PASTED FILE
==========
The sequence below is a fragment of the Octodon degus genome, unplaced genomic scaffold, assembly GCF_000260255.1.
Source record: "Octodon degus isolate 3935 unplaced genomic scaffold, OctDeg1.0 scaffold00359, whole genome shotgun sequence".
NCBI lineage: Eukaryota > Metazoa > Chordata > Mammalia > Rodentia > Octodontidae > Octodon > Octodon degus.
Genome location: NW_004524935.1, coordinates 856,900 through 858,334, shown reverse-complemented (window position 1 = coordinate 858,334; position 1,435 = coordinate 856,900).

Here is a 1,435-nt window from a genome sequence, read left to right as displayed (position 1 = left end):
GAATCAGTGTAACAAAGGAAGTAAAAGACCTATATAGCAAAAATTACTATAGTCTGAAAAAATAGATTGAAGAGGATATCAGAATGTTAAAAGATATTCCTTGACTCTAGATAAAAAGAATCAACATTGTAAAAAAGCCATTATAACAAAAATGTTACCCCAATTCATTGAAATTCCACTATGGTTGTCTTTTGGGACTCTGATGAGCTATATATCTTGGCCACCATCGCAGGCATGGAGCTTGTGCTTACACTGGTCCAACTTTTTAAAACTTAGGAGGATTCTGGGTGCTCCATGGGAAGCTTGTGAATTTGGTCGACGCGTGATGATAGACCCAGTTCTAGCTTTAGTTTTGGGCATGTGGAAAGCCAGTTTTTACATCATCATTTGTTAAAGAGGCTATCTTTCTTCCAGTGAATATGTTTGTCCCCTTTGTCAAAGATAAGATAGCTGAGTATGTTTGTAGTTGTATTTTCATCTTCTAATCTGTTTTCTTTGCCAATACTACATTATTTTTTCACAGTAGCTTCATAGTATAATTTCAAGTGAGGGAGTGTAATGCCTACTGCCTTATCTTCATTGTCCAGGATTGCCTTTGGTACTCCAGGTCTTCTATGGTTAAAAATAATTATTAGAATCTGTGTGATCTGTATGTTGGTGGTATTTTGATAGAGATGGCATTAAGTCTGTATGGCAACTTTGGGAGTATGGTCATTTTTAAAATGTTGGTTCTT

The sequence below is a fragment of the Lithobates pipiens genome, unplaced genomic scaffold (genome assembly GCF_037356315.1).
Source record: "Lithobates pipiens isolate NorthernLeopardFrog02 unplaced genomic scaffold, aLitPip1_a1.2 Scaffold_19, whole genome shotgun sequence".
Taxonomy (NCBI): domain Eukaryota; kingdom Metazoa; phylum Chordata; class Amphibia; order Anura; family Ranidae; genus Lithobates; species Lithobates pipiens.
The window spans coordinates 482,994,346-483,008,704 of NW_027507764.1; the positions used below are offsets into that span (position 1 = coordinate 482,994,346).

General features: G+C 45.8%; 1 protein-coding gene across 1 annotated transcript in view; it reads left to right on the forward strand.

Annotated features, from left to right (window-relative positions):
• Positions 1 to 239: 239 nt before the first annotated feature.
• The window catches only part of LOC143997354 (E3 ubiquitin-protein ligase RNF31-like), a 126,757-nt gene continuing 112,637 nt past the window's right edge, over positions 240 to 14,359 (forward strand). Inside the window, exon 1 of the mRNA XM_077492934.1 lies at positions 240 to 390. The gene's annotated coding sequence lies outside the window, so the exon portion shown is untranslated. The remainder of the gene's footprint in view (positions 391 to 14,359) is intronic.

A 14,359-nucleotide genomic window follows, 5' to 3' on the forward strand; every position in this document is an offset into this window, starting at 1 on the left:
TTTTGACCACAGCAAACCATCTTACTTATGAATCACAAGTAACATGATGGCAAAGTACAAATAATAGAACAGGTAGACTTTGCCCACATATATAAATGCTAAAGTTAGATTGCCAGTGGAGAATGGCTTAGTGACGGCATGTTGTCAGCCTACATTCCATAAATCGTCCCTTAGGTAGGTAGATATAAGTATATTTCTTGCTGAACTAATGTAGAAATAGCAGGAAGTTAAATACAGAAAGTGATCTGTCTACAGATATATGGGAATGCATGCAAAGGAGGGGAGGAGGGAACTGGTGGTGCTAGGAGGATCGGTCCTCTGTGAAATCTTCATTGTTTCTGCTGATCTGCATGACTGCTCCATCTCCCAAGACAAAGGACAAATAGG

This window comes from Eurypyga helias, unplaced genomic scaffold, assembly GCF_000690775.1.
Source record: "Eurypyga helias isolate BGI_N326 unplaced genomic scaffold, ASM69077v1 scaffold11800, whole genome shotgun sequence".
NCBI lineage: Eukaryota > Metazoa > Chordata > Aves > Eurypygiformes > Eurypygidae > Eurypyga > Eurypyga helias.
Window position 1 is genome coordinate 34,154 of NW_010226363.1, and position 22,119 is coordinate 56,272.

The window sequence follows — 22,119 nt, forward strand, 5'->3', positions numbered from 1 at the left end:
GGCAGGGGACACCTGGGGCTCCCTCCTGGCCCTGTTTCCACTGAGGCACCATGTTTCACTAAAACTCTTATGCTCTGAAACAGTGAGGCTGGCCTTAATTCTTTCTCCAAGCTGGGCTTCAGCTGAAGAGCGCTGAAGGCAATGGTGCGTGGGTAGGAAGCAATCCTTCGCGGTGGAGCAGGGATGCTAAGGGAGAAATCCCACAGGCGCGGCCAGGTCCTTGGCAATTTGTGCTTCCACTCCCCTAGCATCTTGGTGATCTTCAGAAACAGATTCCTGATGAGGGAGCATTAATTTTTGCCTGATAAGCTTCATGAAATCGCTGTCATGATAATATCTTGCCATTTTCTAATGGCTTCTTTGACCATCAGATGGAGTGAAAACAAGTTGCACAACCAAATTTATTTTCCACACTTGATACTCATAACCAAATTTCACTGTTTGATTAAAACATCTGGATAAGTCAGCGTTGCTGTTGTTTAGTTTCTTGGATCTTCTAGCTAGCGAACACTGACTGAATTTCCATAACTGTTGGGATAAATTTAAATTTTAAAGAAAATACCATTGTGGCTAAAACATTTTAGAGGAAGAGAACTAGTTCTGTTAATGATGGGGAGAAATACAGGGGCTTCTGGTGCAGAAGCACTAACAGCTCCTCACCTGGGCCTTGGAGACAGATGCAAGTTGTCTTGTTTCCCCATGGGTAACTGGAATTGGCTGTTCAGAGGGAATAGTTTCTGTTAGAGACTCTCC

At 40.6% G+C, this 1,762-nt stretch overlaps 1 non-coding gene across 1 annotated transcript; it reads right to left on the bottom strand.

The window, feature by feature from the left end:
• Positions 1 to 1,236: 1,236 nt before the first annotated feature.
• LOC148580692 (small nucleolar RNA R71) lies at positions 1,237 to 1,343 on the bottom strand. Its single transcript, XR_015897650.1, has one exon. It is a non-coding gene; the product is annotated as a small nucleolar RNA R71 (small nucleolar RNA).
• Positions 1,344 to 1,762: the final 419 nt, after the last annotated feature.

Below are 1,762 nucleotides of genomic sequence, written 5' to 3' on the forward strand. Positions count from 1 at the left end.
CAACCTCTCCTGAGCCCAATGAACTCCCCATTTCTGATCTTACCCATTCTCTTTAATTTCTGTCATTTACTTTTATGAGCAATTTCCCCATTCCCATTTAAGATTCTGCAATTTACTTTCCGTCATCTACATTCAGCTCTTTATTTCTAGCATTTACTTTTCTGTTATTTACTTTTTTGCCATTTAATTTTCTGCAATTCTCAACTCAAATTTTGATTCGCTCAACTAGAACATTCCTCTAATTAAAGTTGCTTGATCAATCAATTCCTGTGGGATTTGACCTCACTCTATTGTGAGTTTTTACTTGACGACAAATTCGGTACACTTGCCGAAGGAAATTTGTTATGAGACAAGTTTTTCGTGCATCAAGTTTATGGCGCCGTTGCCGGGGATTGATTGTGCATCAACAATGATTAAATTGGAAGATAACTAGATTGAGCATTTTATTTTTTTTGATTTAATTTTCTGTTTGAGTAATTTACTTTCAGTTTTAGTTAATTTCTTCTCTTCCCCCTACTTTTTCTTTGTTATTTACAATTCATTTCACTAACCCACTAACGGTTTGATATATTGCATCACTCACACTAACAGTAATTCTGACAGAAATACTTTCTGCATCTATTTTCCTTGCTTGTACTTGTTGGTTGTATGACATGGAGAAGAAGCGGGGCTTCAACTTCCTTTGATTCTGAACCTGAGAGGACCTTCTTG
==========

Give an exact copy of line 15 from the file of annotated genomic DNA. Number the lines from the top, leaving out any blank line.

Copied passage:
A 14,359-nucleotide genomic window follows, 5' to 3' on the forward strand; every position in this document is an offset into this window, starting at 1 on the left: